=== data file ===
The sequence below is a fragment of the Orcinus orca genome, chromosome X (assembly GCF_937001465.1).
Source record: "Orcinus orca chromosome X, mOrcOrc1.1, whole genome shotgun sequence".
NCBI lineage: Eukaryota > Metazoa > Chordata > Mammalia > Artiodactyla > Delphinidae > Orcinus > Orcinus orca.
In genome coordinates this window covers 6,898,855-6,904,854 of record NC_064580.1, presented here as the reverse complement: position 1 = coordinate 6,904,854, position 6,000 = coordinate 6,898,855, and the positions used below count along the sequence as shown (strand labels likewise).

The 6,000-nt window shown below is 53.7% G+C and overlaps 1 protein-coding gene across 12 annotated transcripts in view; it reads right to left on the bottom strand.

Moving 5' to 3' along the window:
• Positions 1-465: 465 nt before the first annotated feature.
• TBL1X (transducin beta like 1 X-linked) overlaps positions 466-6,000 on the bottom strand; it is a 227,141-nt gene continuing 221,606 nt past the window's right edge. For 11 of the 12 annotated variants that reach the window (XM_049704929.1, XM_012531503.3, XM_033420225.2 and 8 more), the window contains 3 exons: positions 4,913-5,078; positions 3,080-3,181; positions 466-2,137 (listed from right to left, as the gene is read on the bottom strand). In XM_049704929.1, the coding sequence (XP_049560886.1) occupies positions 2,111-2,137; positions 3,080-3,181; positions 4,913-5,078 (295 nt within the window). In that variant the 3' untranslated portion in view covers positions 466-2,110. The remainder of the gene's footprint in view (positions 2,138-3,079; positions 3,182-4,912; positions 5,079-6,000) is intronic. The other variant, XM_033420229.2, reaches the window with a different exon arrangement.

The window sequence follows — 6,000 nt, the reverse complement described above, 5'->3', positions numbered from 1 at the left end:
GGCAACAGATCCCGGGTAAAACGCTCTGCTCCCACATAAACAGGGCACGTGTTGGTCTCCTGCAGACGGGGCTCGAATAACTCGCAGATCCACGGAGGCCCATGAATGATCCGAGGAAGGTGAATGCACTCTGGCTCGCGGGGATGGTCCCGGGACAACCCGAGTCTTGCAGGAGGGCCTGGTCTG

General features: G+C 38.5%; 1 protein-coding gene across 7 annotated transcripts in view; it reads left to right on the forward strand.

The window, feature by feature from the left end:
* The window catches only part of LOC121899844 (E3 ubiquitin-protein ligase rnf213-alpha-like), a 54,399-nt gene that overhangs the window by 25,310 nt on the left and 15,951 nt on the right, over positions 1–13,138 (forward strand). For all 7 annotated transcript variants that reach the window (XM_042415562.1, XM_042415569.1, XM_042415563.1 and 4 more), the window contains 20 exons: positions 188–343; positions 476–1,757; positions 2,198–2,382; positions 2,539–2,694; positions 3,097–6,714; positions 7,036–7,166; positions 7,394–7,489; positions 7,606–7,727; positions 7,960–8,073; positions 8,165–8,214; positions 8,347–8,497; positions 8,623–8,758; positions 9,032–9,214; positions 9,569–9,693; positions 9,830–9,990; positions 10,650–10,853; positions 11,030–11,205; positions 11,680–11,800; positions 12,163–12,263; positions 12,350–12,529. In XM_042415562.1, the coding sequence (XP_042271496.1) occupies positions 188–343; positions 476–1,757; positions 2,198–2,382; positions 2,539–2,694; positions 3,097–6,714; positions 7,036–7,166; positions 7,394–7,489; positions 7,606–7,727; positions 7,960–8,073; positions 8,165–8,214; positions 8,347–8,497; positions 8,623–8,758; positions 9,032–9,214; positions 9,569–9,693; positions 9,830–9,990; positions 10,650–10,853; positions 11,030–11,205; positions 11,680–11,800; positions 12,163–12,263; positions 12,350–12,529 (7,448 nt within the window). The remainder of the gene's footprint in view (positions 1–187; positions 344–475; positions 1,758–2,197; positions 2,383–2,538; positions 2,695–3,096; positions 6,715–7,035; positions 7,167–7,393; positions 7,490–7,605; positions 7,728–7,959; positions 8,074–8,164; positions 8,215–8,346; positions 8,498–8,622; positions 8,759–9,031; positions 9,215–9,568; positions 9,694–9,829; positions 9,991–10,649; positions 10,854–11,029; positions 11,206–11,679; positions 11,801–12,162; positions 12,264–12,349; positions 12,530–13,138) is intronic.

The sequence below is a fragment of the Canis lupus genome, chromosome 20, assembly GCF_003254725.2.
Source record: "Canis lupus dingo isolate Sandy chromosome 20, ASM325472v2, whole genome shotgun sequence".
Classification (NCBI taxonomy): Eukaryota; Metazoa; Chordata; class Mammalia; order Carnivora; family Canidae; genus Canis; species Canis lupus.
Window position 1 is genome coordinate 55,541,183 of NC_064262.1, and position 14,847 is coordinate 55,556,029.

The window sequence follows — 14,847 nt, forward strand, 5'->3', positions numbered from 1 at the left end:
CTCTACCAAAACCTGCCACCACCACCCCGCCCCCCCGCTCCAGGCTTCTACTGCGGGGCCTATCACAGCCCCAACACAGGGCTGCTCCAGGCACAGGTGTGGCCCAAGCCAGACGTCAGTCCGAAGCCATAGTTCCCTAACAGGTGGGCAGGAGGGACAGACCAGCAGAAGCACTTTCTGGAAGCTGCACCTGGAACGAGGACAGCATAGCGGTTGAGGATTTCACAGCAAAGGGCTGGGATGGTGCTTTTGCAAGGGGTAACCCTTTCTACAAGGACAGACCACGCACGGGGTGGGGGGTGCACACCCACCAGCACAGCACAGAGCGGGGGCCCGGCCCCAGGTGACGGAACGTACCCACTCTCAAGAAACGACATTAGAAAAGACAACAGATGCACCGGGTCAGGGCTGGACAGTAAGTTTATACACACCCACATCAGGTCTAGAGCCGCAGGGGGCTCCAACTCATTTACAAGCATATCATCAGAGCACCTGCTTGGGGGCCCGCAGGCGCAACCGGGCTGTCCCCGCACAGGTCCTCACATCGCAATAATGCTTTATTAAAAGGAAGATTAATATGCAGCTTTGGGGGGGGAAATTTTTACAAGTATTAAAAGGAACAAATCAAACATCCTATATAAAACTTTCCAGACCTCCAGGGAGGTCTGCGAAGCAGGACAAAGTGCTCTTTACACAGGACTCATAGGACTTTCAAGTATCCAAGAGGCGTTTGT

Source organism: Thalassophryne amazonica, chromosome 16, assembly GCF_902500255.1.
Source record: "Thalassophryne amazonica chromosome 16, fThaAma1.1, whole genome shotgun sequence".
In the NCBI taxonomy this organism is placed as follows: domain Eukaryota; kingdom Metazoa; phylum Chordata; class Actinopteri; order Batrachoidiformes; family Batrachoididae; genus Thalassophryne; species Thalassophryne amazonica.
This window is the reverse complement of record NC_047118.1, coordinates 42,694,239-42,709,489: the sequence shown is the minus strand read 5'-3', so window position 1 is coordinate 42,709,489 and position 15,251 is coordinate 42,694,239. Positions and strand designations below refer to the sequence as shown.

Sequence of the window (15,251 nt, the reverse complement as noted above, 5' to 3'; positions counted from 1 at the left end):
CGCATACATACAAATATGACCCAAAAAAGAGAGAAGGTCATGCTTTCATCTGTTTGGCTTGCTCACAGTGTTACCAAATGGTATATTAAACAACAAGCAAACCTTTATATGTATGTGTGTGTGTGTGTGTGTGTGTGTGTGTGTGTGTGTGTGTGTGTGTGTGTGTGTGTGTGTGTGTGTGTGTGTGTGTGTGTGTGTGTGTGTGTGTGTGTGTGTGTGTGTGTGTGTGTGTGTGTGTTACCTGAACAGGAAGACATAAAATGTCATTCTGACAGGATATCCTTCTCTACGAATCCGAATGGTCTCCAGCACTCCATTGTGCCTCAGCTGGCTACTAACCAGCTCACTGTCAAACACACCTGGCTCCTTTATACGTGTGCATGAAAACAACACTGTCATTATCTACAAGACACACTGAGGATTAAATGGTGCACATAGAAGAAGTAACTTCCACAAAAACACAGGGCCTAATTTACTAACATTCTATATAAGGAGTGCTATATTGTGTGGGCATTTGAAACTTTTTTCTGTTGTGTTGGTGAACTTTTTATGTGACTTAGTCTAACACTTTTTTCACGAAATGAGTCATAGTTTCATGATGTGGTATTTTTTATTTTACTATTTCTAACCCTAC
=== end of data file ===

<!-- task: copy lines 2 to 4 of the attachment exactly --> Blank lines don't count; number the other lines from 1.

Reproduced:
Source record: "Orcinus orca chromosome X, mOrcOrc1.1, whole genome shotgun sequence".
NCBI lineage: Eukaryota > Metazoa > Chordata > Mammalia > Artiodactyla > Delphinidae > Orcinus > Orcinus orca.
In genome coordinates this window covers 6,898,855-6,904,854 of record NC_064580.1, presented here as the reverse complement: position 1 = coordinate 6,904,854, position 6,000 = coordinate 6,898,855, and the positions used below count along the sequence as shown (strand labels likewise).